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Thursday, June 8, 2023

How to Help a Person with Anxiety?

When a close person goes through an anxiety crisis, it is important to know how to provide support to calm the symptoms. We tell you what you can do to help you deal with this problem.

Those who live with a person with anxiety know how difficult this condition can be. Therefore, we will share with you some guidelines, precisely, to help a person with this problem.

It is worth bearing in mind that anxiety is characterized by presenting a feeling of subjective distress, of high intensity, that triggers emotional and behavioral symptoms.

People who suffer from it may feel choking, tachycardia, chest pain, uncontrolled crying, tremor, muscle tension, fear of death, among others.

The presence of these symptoms can be confusing for those who do not know enough about the anxious pictures. The medical literature indicates that anxiety develops slowly and can begin from adolescence or early adulthood.

Among other things, patients with this disorder often feel nervous in daily situations, regarding their work performance, finances, their health, being late in fulfilling responsibilities, among others.

What does a person feel anxious?

To help a person suffering from anxiety it is necessary to know what they feel. Some of the symptoms of anxiety are:

  • Excessive concern for everyday things.
  • Difficulty controlling nervousness and worries.
  • Difficulty to relax
  • Concentration problems.
  • They can be easily surprised.
  • Difficulty falling asleep or staying asleep.
  • Frequent feeling of tiredness.
  • Muscle or stomach aches.
  • Upset that fails to explain.
  • Sweating
  • Difficulty to swallow.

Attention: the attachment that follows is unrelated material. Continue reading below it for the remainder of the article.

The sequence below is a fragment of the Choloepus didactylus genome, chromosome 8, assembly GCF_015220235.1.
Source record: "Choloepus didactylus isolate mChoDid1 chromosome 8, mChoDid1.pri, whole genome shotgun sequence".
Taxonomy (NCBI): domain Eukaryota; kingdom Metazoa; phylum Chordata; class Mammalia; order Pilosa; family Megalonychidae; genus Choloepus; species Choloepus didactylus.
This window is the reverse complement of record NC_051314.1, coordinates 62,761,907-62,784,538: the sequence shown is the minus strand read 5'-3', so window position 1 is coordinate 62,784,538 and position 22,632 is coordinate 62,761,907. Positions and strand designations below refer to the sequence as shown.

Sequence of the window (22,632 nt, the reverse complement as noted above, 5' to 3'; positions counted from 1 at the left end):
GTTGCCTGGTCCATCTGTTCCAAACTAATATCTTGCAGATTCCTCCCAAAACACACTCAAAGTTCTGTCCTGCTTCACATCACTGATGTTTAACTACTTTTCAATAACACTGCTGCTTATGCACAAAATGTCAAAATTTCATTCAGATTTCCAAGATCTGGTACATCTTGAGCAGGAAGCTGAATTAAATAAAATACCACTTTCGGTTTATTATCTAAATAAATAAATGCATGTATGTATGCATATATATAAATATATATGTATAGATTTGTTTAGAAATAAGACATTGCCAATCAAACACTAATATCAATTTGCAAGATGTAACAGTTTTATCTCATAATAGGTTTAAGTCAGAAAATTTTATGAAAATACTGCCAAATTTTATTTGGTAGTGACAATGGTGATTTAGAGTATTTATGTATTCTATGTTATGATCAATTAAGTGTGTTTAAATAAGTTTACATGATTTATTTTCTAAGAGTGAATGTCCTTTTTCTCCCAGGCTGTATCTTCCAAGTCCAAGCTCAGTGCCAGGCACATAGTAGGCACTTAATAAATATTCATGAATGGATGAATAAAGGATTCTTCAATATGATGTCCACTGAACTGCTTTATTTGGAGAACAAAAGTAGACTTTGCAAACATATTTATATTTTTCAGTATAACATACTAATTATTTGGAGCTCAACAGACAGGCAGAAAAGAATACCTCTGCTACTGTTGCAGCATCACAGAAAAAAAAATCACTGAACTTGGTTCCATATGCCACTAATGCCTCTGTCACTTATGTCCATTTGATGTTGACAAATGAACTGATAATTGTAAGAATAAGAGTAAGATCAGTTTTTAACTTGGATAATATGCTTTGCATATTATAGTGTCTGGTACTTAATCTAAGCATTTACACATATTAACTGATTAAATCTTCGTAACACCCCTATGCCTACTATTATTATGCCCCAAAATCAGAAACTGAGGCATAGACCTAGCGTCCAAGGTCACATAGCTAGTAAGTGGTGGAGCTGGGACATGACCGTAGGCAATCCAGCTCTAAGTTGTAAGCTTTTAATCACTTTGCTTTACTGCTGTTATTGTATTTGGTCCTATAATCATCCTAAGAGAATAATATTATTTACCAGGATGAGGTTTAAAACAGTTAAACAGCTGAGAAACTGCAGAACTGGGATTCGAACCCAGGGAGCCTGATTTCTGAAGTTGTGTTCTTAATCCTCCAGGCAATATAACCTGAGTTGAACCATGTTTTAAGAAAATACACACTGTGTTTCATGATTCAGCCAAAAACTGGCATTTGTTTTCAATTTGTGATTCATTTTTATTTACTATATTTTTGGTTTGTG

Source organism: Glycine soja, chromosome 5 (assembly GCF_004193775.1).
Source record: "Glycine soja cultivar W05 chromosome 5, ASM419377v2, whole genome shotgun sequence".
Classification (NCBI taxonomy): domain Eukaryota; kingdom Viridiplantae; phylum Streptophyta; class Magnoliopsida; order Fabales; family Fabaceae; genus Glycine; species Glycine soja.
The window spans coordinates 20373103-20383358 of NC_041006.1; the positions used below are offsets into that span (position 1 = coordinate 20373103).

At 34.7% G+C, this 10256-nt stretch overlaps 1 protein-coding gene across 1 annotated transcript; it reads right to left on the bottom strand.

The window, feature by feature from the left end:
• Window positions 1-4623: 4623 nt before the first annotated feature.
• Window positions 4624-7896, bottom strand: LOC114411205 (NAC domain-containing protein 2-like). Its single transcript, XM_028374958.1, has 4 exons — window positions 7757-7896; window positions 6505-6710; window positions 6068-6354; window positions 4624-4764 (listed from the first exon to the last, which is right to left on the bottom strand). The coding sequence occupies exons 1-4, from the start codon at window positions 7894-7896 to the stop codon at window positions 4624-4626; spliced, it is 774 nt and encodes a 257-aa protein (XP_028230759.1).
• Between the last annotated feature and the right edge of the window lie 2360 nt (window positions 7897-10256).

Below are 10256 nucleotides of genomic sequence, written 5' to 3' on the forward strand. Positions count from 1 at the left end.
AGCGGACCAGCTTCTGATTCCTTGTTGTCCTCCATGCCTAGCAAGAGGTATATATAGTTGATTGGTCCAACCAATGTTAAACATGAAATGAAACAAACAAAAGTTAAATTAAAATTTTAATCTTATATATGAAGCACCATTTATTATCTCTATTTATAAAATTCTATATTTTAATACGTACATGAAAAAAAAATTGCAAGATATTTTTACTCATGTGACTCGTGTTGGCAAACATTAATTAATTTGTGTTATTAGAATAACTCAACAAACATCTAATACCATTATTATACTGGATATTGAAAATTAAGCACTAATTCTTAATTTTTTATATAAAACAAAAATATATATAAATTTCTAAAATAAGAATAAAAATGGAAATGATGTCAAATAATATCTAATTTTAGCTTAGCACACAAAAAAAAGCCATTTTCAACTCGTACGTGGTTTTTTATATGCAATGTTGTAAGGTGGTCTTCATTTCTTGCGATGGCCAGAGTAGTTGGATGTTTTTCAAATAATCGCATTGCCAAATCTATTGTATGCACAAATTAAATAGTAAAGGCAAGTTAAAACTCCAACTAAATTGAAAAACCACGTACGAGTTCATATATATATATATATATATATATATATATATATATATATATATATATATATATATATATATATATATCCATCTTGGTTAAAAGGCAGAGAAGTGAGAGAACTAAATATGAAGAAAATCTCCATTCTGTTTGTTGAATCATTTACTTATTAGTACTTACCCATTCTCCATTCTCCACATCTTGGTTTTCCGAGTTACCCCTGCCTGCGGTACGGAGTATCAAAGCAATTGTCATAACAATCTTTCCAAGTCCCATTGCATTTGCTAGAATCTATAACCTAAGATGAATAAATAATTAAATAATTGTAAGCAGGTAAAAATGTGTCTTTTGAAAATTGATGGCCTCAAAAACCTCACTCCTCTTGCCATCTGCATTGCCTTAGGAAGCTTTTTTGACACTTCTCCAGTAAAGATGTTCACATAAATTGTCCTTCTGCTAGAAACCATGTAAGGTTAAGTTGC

• Dizziness or feeling of shortness of breath, among others.

Read More: 5 Vital Healthy Habits Can Change Your Life

As you can see, the symptoms of anxiety can place those who suffer from it at a disadvantage, being able to incapacitate him for the performance of his daily tasks. Therefore, studies on the subject suggest, in some cases, pharmacological treatment.

Image by Gerd Altmann from Pixabay

How to help a person with anxiety?

Family members and friends of those who suffer from anxiety often do not know how to handle this situation and may feel confused. It is convenient to know how to act in these cases to avoid attitudes that, rather, can intensify the discomfort. What can we do?

  1. Find out

For the facts to acquire meaning, it is necessary to know what anxiety is all about. The best source is, first of all, the person who suffers from it, and then the medical informational texts addressed to the general public.

  1. Be empathetic

Try to understand the person who is suffering, trying to put themselves in their place.

Empathy is important when it comes to helping a person suffering from anxiety. This, in a way, helps you find calm.

  1. Listen

Sometimes, a person with anxiety needs to be heard. This relieves you temporarily. Also, showing availability will help you find calm.

  1. Avoid disqualifying

Either with hurtful comments or moral judgments. It is important, never downplay or trivialize the suffering of the other.